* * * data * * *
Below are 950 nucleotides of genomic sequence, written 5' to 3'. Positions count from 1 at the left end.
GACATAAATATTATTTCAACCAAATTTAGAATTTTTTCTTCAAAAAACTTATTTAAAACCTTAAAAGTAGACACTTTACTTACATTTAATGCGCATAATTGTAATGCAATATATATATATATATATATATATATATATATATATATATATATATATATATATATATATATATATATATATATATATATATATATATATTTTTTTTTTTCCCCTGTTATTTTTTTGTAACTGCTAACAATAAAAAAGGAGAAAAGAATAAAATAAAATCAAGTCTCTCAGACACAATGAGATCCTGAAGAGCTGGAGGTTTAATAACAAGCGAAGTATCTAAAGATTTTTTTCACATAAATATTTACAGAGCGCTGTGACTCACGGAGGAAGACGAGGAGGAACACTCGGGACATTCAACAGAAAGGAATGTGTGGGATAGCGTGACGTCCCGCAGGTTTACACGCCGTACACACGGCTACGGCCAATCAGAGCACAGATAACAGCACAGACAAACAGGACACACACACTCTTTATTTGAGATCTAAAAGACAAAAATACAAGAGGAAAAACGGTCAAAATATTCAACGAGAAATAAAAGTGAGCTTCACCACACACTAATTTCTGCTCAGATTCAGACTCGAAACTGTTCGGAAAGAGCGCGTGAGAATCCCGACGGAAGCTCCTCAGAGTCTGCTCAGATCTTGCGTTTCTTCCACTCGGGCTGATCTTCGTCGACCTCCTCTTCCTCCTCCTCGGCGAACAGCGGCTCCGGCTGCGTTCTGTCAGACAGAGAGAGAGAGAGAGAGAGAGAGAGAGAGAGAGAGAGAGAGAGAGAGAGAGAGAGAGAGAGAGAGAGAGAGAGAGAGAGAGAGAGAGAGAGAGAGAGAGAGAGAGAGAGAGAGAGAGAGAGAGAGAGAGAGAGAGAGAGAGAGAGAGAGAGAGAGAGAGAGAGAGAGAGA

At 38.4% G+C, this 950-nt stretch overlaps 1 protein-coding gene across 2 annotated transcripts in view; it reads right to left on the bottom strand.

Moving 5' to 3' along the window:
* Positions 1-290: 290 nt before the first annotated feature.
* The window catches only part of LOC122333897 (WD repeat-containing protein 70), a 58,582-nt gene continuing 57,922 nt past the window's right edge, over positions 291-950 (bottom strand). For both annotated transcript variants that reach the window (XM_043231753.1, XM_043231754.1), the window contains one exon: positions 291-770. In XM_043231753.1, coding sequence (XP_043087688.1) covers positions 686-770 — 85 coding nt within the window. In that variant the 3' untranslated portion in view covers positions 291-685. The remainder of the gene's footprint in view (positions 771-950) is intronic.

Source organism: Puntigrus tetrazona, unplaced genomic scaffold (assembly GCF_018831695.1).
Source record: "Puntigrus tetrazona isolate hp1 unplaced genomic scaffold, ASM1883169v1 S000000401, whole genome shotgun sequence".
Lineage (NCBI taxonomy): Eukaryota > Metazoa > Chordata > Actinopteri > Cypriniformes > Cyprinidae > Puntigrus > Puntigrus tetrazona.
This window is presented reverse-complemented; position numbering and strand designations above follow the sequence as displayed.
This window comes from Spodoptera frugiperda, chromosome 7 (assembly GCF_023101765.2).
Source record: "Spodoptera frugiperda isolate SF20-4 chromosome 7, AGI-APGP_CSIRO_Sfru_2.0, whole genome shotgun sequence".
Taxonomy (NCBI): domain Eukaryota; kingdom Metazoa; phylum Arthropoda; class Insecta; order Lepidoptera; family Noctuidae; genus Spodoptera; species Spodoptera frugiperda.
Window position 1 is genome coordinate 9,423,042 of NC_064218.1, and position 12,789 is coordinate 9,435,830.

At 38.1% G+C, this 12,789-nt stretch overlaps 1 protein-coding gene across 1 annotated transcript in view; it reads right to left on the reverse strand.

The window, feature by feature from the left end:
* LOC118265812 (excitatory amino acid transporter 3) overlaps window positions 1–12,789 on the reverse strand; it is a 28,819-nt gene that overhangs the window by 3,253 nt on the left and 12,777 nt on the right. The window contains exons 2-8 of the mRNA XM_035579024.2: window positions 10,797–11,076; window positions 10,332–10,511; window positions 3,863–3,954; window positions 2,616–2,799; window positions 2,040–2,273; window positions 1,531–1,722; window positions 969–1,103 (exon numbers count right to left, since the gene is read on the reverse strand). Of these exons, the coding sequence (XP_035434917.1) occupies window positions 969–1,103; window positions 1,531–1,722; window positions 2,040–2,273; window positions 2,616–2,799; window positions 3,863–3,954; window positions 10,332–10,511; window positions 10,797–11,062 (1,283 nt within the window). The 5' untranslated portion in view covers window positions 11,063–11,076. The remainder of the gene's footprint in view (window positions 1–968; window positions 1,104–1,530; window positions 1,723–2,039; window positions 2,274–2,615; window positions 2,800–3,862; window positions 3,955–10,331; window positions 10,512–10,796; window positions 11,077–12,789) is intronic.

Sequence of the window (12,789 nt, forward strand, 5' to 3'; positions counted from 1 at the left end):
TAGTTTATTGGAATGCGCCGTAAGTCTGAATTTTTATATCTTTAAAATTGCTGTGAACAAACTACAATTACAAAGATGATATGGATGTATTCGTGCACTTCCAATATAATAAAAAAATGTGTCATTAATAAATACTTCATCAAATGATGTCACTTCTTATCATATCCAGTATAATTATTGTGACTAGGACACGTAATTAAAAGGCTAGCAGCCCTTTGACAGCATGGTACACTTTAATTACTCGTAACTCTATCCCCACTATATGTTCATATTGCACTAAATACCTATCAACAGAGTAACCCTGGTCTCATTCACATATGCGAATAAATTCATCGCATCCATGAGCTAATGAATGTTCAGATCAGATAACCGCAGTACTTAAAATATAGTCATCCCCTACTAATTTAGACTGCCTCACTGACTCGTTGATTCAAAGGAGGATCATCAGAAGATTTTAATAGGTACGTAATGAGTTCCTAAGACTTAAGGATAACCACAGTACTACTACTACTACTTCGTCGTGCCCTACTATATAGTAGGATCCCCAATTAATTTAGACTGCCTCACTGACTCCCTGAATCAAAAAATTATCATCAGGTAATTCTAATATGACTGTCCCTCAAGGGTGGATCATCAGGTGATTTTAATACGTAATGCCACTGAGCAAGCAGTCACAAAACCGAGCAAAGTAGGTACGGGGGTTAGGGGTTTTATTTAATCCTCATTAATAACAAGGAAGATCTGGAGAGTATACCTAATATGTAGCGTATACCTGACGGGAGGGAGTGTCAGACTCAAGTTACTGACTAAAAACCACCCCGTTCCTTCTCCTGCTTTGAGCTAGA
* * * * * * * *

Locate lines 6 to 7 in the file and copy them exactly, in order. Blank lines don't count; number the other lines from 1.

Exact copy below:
* The window catches only part of LOC122333897 (WD repeat-containing protein 70), a 58,582-nt gene continuing 57,922 nt past the window's right edge, over positions 291-950 (bottom strand). For both annotated transcript variants that reach the window (XM_043231753.1, XM_043231754.1), the window contains one exon: positions 291-770. In XM_043231753.1, coding sequence (XP_043087688.1) covers positions 686-770 — 85 coding nt within the window. In that variant the 3' untranslated portion in view covers positions 291-685. The remainder of the gene's footprint in view (positions 771-950) is intronic.

Source organism: Puntigrus tetrazona, unplaced genomic scaffold (assembly GCF_018831695.1).